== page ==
As difficult (not to mention expensive) as it is to confront physical ailments, most Americans often find it even harder to talk about complex mental health issues. Public awareness and understanding of the underlying causes are lacking even when it comes to common disorders such as generalized anxiety or major depression, let alone lesser-known conditions, which are often misdiagnosed or overlooked entirely as a result.
Internet Gaming Disorder
Multiple mental health professionals contacted for this article pointed to the addictive use of smartphones and other digital technology as one of today’s most commonly overlooked mental health issues — recently added to the World Health Organization’s official disease classification.
“There are massive impacts on the emotional, intellectual, and developmental trajectories of children and adolescents with these issues, and huge impacts on the adults who are vexed with a screen media dependence socially and vocationally,” says George Lynn, a psychotherapist in Bellevue, Washington.
The effects may be overlooked, because video games and apps are designed to be addictive, tapping into the brain’s dopamine feedback loop, “so the addiction can eventually become physiological as well as psychological,” says neuropsychologist Dr. Michael Kulfan.
“Because the internet, gaming, and social media have become so quickly embedded into our culture and their usage is so normative … it can be very hard to identify addiction before it has taken hold.”
Disruptive Mood Dysregulation Disorder
Disruptive mood dysregulation disorder, recognized by the American Psychiatric Association’s Diagnostic and Statistical Manual of Mental Disorders’ fifth edition in 2013, affects children and adolescents over 6 who exhibit frequent irritability and intense temper tantrums out of proportion to the situation at hand — what some parents might write off as just “being moody” and neglect clinical help.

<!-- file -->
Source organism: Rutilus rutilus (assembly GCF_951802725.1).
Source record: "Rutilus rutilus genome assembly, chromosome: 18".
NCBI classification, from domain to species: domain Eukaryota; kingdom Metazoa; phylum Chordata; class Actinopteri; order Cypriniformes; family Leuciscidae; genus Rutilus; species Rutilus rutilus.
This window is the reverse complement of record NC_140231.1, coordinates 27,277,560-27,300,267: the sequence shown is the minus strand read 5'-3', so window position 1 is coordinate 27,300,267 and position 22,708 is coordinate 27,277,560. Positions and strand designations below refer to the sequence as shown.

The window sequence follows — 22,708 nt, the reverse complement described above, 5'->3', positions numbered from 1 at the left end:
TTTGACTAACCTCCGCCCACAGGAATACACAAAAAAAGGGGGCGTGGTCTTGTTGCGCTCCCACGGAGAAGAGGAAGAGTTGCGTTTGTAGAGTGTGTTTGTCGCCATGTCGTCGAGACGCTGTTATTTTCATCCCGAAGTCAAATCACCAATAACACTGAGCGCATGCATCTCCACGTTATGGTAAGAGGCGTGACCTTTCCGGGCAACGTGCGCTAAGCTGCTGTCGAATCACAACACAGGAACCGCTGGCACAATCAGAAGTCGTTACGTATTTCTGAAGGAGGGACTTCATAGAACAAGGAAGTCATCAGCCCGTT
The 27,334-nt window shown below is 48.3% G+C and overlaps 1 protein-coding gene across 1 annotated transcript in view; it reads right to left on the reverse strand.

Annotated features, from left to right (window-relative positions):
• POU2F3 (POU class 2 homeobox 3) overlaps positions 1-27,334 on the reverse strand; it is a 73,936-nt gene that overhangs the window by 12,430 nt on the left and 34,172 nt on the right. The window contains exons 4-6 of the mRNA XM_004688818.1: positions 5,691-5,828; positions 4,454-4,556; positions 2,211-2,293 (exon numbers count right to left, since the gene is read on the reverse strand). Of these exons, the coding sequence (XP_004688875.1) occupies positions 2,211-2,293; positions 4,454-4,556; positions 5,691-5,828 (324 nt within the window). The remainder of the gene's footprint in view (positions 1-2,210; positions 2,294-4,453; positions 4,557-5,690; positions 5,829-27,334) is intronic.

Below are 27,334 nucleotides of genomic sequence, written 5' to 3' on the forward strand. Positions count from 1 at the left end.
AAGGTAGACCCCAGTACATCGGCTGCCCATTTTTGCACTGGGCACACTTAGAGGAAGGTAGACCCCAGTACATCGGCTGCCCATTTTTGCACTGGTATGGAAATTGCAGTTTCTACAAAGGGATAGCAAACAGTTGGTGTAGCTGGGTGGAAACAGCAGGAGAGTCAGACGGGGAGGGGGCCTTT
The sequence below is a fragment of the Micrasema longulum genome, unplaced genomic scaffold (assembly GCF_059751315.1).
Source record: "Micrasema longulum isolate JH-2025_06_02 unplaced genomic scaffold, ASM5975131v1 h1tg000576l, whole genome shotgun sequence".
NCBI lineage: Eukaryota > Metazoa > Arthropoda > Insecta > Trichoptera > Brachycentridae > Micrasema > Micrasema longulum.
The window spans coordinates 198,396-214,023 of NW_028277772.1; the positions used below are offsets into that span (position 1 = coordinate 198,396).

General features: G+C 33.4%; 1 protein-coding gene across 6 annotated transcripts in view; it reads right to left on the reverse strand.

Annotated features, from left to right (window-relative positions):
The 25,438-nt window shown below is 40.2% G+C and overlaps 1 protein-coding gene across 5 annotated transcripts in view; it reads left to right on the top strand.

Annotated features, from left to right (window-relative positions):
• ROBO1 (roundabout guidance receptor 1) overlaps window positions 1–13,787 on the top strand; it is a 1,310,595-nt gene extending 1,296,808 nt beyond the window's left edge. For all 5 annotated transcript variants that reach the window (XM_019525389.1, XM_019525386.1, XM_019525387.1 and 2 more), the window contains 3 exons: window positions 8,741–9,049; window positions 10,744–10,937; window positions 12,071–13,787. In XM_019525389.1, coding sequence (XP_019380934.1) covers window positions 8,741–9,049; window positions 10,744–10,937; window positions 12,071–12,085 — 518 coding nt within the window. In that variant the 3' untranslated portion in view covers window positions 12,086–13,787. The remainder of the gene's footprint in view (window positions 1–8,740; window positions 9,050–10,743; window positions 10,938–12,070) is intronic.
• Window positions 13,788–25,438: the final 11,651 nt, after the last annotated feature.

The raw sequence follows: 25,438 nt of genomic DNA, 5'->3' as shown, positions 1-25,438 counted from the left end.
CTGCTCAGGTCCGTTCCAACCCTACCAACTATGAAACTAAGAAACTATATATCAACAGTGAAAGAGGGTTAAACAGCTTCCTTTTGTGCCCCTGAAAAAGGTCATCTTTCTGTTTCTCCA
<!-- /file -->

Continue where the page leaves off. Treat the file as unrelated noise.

Some researchers have implicated digital technology and gaming addictions as a pivotal factor in the development of DMDD. Treatment typically entails medication such as stimulants or antidepressants and/or psychotherapy.
Also newly recognized, burnout is classed as a work-related “syndrome,” characterized by “feelings of energy depletion or exhaustion; increased mental distance from one’s job, or feelings of negativism or cynicism related to one’s job; and reduced professional efficacy.”
Often caused by work-life imbalance or certain aspects of workplace culture, burnout seems to mimic depression and produces symptoms such as headaches and sleeplessness, “quickness to anger,” and close-minded thinking.
The official designation promises validation for people with burnout whose issues might otherwise be brushed aside by a work-centric culture, as well as the creation of more evidence-based guidelines on mental well-being in the workplace.
Although it may be tempting to label as mere denial, anosognosia is a medical disorder wherein someone with an acute mental health issue is incapable of perceiving their condition accurately, even vacillating between accepting and rejecting a medical reality that seems readily apparent to everyone else.
Affecting half of people with schizophrenia and 40% with bipolar disorder as well as many with dementia, brain imaging studies indicate anosognosia is caused by injury to the frontal lobe inhibiting one’s ability to update their own self-image.
Schizoaffective disorder combines elements of schizophrenia and mood disorders such as bipolar disorder into an even more commonly misunderstood and less well-studied condition. Occurring in only 0.3% of the population, it is often misdiagnosed as schizophrenia or bipolar disorder for concurrent symptoms such as delusions and disorganized thinking, or mood swings between mania and depression.